E-GEOD-42169 - Cavin1 Deficiency Alters Lung macrophage homeostasis in Mouse
Released on 7 June 2013, last updated on 18 June 2013
Caveolae are cell membrane invaginations that are highly abundant in adipose tissue, endothelial cells and lung and are present at lower levels in other tissues. The formation of caveolae is dependent of the expression of various structural proteins that serve as scaffolding for these membrane invaginations. Cavin1 is a newly identified structural protein whose deficiency leads to absence of caveolae formation and to the development of a lipodystrophic phenotype. In this study we show Cavin1 expression is critical for regulating macrophage number and gene-expression (phenotype) in the lung. We used microarrays to detail the global programme of gene expression in alveolar macrophage in a Cavin1 knock-out mouse and identified distinct classes of dysregulated genes during this process. Bronchoalveolar Lavage performed though a 22-gauge needle tied in place to trachea with PBS containing 0.5 mM ethylenediaminetetraacetic acid (EDTA). Aliquots of 0.5 to 1 ml were instilled into the lungs under direct observation to ensure that all segments of lung were inflated, and aspirated back into the syringe. This was repeated five times per mouse. RNA was extracted from extracted alveolar macrophages and hybridized to Affymetrix microarrays for gene expression analysis.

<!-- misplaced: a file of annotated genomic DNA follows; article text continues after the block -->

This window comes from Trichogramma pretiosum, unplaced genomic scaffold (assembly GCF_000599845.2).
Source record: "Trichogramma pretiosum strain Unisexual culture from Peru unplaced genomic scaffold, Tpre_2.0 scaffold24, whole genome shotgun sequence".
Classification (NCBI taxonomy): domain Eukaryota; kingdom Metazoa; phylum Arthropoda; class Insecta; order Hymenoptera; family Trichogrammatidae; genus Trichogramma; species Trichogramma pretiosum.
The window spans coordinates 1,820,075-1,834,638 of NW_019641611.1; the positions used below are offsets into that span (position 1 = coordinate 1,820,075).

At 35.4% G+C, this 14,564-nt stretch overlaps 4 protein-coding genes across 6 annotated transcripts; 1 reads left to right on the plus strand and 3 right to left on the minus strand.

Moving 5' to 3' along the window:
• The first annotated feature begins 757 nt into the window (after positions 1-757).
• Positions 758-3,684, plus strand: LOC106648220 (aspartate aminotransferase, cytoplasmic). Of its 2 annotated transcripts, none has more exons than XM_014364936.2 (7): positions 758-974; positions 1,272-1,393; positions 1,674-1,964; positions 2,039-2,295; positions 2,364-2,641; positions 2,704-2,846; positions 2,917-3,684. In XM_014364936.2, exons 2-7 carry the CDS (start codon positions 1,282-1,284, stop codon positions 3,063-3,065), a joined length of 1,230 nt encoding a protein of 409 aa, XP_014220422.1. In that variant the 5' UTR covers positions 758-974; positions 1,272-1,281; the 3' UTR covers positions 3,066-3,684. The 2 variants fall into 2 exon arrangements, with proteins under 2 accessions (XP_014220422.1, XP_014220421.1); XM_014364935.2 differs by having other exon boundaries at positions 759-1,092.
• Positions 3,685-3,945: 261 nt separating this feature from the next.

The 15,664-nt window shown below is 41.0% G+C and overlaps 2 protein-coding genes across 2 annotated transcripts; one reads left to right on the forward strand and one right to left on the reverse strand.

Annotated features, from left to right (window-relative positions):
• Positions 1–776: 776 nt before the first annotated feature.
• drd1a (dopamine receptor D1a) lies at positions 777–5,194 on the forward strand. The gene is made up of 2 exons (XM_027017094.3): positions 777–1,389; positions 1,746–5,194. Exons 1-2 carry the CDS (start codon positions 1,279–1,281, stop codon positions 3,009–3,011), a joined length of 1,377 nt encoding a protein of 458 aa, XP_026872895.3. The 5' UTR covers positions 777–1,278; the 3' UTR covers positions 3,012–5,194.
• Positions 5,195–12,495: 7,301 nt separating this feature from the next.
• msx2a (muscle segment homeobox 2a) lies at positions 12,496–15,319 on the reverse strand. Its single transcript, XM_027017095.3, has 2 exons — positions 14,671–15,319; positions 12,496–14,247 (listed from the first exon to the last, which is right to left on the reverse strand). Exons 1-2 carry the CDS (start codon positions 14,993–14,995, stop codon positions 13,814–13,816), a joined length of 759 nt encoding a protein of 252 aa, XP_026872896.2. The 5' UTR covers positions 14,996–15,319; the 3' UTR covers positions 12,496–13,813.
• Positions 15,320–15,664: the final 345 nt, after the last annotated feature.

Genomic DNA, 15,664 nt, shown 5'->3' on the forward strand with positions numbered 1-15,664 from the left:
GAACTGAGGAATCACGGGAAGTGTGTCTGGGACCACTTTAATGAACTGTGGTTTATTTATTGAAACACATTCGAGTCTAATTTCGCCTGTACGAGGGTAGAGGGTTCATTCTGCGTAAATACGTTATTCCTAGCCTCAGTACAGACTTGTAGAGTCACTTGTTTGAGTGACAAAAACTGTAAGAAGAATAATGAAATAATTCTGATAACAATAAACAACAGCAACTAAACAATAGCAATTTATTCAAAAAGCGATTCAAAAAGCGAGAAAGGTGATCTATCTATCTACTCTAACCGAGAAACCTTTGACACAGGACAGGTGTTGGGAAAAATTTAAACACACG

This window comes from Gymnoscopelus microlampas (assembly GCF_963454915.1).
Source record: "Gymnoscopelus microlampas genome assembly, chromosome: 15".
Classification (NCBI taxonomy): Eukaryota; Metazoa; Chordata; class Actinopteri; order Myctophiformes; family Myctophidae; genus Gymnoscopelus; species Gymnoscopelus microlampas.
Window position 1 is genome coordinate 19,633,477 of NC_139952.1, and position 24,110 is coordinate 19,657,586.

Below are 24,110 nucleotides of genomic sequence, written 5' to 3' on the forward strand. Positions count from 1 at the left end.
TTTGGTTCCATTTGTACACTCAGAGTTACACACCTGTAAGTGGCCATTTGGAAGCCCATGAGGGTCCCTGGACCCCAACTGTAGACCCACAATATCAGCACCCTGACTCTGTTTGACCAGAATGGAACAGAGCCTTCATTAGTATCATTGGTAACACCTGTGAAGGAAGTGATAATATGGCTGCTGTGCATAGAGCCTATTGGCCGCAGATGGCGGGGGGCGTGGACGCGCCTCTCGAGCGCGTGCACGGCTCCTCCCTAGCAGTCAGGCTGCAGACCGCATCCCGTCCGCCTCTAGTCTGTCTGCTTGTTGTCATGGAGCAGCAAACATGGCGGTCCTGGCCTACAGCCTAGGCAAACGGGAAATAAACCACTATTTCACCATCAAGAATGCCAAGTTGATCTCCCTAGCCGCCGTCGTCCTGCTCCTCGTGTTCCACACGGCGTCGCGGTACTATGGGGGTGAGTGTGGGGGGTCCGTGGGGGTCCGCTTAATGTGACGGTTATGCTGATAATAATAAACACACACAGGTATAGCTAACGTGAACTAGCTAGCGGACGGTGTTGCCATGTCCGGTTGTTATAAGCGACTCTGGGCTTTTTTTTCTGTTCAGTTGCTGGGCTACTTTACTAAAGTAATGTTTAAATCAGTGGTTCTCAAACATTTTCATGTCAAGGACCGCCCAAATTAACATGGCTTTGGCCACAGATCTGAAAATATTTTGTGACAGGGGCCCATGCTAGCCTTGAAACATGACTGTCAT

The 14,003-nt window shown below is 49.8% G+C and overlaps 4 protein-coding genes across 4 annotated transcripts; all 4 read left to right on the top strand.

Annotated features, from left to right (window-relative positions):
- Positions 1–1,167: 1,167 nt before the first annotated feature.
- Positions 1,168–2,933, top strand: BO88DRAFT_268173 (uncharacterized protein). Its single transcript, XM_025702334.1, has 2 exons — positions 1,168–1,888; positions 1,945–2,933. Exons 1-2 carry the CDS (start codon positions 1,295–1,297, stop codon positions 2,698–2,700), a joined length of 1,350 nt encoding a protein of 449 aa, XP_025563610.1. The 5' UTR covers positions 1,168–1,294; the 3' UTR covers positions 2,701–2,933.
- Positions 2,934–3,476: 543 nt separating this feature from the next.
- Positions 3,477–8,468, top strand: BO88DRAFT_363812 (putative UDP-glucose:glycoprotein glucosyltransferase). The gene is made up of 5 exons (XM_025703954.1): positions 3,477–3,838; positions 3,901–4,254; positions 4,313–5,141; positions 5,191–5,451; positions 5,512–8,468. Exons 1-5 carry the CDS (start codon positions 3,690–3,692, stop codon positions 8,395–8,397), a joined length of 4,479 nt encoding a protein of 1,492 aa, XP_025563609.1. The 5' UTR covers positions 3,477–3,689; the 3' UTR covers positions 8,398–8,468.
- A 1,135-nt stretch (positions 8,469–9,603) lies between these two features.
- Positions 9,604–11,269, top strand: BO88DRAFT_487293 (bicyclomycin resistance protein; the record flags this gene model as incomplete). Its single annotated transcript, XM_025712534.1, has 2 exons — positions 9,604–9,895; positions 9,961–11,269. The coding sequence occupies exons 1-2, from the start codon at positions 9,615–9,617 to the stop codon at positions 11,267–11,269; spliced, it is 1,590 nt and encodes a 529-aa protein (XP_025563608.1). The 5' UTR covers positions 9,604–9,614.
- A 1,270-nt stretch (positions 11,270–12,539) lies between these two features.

transcription profiling by array
Adam C Gower <firstname.lastname@example.org>, Praveen Govender, Ross Summer
Cavin1; a regulator of lung function and macrophage phenotype. Govender P, Romero F, Shah D, Paez J, Ding SY, Liu L, Gower A, Baez E, Aly SS, Pilch P, Summer R. , Europe PMC 23634221